NASA has maintained a monopoly on dictating the design and performance characteristics of manned vehicles ever since. The Space Shuttle, ISS, and proposed Constellation vehicles are the post-Apollo examples. The Obama Administration proposes letting the private sector take the lead on developing a post-Shuttle system for getting astronauts to and from LEO, using NASA technology and expertise as needed. Instead of managing a new human vehicle program, NASA will act as a government buyer seeking a service from the private sector.
This may seem like a subtle difference, but it marks a profound change to the way NASA has managed its human spaceflight programs over the past fifty years. This aspect of Obama’s new space policy is generating the greatest resistance among entrenched government interests (particularly members of Congress who represent districts with a significant financial stake in Constellation). Thousands of NASA and NASA-contractor jobs will be lost if Constellation is de-funded to make way for private space vehicles.
There is also a legitimate concern that private, “NewSpace” endeavors, like SpaceX, are not sufficiently mature to be trusted with the task of ferrying American astronauts to LEO. Shifting this responsibility to the private sector certainly carries some risk, but the NASA record on ensuring the safety of astronauts is far from perfect, particularly in the shuttle program. The simple capsule design under consideration at SpaceX is inherently safer than the enormously complex shuttle.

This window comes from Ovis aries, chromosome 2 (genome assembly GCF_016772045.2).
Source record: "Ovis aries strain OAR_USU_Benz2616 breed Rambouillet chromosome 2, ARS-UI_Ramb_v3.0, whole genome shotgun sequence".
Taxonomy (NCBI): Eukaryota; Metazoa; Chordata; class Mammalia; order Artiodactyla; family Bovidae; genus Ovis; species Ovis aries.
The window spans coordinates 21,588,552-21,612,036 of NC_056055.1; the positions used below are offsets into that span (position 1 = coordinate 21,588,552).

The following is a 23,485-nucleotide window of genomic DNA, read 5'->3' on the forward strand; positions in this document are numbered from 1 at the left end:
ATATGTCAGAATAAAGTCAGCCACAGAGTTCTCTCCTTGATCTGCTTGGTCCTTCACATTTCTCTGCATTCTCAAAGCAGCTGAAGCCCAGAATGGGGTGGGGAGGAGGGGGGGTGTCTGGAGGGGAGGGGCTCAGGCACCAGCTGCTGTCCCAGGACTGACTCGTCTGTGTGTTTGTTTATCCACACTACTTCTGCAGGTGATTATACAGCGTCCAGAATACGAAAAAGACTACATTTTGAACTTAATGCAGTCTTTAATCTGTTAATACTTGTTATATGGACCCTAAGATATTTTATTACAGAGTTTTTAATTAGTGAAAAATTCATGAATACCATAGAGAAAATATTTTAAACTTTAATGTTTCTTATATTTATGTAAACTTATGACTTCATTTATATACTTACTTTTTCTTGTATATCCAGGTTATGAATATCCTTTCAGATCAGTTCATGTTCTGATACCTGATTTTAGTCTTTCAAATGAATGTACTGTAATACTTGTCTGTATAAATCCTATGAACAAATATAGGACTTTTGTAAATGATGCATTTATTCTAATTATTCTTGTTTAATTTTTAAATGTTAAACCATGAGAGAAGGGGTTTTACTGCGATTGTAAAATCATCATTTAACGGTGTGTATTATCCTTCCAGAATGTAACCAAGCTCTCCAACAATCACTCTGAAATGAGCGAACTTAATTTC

|If for no other reason than the enormous expense involved in human deep space missions, international cooperation on many levels will be necessary for expanding human presence into the solar system.|
The primary motivation for turning to the private sector for launch services is cost. SpaceX and others claim they can provide “space taxi” services for far less cost than Orion/Ares 1. This is an article of faith among space entrepreneurs, not an established fact, but cost overruns and schedule delays on Constellation are clearly the chief motivation for turning to the private sector.
The US frequently partners with other countries and international organizations on space missions, primarily in the field of robotic exploration. Partnering in the development of manned systems has been resisted because of a belief, held deeply by many in government and among the public, that the US needs to have independent human access to space to maintain its status as a world power. If the Russians and Chinese can send people into orbit, so the reasoning goes, the US must as well, or risk being perceived as a declining power on the world stage.